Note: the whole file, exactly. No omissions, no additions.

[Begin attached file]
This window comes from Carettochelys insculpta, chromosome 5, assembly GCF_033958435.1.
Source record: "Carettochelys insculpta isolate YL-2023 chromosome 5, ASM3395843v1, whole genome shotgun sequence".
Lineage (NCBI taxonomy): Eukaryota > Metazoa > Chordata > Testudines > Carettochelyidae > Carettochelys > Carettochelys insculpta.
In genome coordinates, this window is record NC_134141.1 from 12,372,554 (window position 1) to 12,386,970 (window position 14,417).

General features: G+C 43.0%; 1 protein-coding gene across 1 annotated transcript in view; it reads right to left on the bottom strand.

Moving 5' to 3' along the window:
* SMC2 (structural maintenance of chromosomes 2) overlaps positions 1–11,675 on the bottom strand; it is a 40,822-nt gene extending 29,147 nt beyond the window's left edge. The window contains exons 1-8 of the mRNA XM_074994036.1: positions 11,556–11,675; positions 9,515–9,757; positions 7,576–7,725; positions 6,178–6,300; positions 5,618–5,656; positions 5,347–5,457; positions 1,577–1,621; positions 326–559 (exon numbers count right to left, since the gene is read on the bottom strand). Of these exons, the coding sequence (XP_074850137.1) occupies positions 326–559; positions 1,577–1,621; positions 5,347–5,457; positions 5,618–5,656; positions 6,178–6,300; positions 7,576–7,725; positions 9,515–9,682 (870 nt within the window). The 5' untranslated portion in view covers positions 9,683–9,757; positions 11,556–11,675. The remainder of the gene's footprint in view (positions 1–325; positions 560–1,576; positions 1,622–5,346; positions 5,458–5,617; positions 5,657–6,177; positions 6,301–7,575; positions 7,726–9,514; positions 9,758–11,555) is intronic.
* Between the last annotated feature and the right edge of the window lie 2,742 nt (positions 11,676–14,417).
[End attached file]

This window comes from Carettochelys insculpta, chromosome 5, assembly GCF_033958435.1.
Source record: "Carettochelys insculpta isolate YL-2023 chromosome 5, ASM3395843v1, whole genome shotgun sequence".
Lineage (NCBI taxonomy): Eukaryota > Metazoa > Chordata > Testudines > Carettochelyidae > Carettochelys > Carettochelys insculpta.
In genome coordinates, this window is record NC_134141.1 from 12,372,554 (window position 1) to 12,386,970 (window position 14,417).

General features: G+C 43.0%; 1 protein-coding gene across 1 annotated transcript in view; it reads right to left on the bottom strand.

Moving 5' to 3' along the window:
* SMC2 (structural maintenance of chromosomes 2) overlaps positions 1–11,675 on the bottom strand; it is a 40,822-nt gene extending 29,147 nt beyond the window's left edge. The window contains exons 1-8 of the mRNA XM_074994036.1: positions 11,556–11,675; positions 9,515–9,757; positions 7,576–7,725; positions 6,178–6,300; positions 5,618–5,656; positions 5,347–5,457; positions 1,577–1,621; positions 326–559 (exon numbers count right to left, since the gene is read on the bottom strand). Of these exons, the coding sequence (XP_074850137.1) occupies positions 326–559; positions 1,577–1,621; positions 5,347–5,457; positions 5,618–5,656; positions 6,178–6,300; positions 7,576–7,725; positions 9,515–9,682 (870 nt within the window). The 5' untranslated portion in view covers positions 9,683–9,757; positions 11,556–11,675. The remainder of the gene's footprint in view (positions 1–325; positions 560–1,576; positions 1,622–5,346; positions 5,458–5,617; positions 5,657–6,177; positions 6,301–7,575; positions 7,726–9,514; positions 9,758–11,555) is intronic.
* Between the last annotated feature and the right edge of the window lie 2,742 nt (positions 11,676–14,417).